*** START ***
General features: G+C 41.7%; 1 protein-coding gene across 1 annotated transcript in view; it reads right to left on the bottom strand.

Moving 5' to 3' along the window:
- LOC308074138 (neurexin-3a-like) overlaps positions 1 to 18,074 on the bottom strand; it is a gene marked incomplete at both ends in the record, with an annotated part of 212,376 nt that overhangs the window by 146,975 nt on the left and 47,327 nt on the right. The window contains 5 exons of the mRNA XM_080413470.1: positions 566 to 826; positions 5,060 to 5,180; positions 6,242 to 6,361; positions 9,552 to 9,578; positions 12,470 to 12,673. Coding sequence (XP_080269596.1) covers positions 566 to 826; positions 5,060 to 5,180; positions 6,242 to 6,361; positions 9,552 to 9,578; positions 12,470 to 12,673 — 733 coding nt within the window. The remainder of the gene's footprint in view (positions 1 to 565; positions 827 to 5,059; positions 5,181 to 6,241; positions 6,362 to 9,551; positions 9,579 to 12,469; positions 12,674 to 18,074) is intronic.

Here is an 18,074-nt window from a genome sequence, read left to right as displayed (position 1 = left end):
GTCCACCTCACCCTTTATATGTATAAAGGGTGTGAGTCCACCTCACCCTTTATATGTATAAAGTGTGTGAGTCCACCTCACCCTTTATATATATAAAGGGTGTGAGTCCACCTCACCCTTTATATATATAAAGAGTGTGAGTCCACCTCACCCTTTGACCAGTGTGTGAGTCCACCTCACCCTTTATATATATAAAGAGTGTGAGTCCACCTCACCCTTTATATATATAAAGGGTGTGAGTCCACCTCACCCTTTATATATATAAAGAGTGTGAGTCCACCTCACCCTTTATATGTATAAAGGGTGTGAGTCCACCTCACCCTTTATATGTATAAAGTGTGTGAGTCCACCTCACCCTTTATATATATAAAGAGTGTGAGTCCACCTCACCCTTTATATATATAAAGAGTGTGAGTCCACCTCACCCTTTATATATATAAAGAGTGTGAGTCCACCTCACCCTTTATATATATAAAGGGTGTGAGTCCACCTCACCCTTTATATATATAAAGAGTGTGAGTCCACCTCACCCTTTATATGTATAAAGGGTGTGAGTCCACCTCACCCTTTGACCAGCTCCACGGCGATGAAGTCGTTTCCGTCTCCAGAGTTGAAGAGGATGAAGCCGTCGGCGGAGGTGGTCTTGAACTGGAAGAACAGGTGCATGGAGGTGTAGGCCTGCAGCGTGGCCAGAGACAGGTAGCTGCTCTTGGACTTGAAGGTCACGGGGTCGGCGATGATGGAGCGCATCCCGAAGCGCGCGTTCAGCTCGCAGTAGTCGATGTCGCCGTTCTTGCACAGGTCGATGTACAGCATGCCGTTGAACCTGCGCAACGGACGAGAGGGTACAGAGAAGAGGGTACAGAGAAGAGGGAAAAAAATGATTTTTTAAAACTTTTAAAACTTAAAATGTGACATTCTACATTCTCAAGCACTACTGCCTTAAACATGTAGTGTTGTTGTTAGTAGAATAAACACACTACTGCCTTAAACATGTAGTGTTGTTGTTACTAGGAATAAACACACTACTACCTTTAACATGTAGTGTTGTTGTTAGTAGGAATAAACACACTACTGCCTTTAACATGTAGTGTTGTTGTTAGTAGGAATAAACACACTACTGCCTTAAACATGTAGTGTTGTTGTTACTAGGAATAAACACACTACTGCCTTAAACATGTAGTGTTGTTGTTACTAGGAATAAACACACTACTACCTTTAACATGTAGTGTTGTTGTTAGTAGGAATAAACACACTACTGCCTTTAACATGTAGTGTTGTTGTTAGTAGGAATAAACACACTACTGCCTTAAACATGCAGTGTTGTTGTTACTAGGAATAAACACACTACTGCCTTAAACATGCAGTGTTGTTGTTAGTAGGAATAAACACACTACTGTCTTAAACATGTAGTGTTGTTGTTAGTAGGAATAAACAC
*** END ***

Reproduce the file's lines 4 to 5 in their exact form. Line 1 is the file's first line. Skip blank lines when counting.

Here is an 18,074-nt window from a genome sequence, read left to right as displayed (position 1 = left end):
GTCCACCTCACCCTTTATATGTATAAAGGGTGTGAGTCCACCTCACCCTTTATATGTATAAAGTGTGTGAGTCCACCTCACCCTTTATATATATAAAGGGTGTGAGTCCACCTCACCCTTTATATATATAAAGAGTGTGAGTCCACCTCACCCTTTGACCAGTGTGTGAGTCCACCTCACCCTTTATATATATAAAGAGTGTGAGTCCACCTCACCCTTTATATATATAAAGGGTGTGAGTCCACCTCACCCTTTATATATATAAAGAGTGTGAGTCCACCTCACCCTTTATATGTATAAAGGGTGTGAGTCCACCTCACCCTTTATATGTATAAAGTGTGTGAGTCCACCTCACCCTTTATATATATAAAGAGTGTGAGTCCACCTCACCCTTTATATATATAAAGAGTGTGAGTCCACCTCACCCTTTATATATATAAAGAGTGTGAGTCCACCTCACCCTTTATATATATAAAGGGTGTGAGTCCACCTCACCCTTTATATATATAAAGAGTGTGAGTCCACCTCACCCTTTATATGTATAAAGGGTGTGAGTCCACCTCACCCTTTGACCAGCTCCACGGCGATGAAGTCGTTTCCGTCTCCAGAGTTGAAGAGGATGAAGCCGTCGGCGGAGGTGGTCTTGAACTGGAAGAACAGGTGCATGGAGGTGTAGGCCTGCAGCGTGGCCAGAGACAGGTAGCTGCTCTTGGACTTGAAGGTCACGGGGTCGGCGATGATGGAGCGCATCCCGAAGCGCGCGTTCAGCTCGCAGTAGTCGATGTCGCCGTTCTTGCACAGGTCGATGTACAGCATGCCGTTGAACCTGCGCAACGGACGAGAGGGTACAGAGAAGAGGGTACAGAGAAGAGGGAAAAAAATGATTTTTTAAAACTTTTAAAACTTAAAATGTGACATTCTACATTCTCAAGCACTACTGCCTTAAACATGTAGTGTTGTTGTTAGTAGAATAAACACACTACTGCCTTAAACATGTAGTGTTGTTGTTACTAGGAATAAACACACTACTACCTTTAACATGTAGTGTTGTTGTTAGTAGGAATAAACACACTACTGCCTTTAACATGTAGTGTTGTTGTTAGTAGGAATAAACACACTACTGCCTTAAACATGTAGTGTTGTTGTTACTAGGAATAAACACACTACTGCCTTAAACATGTAGTGTTGTTGTTACTAGGAATAAACACACTACTACCTTTAACATGTAGTGTTGTTGTTAGTAGGAATAAACACACTACTGCCTTTAACATGTAGTGTTGTTGTTAGTAGGAATAAACACACTACTGCCTTAAACATGCAGTGTTGTTGTTACTAGGAATAAACACACTACTGCCTTAAACATGCAGTGTTGTTGTTAGTAGGAATAAACACACTACTGTCTTAAACATGTAGTGTTGTTGTTAGTAGGAATAAACAC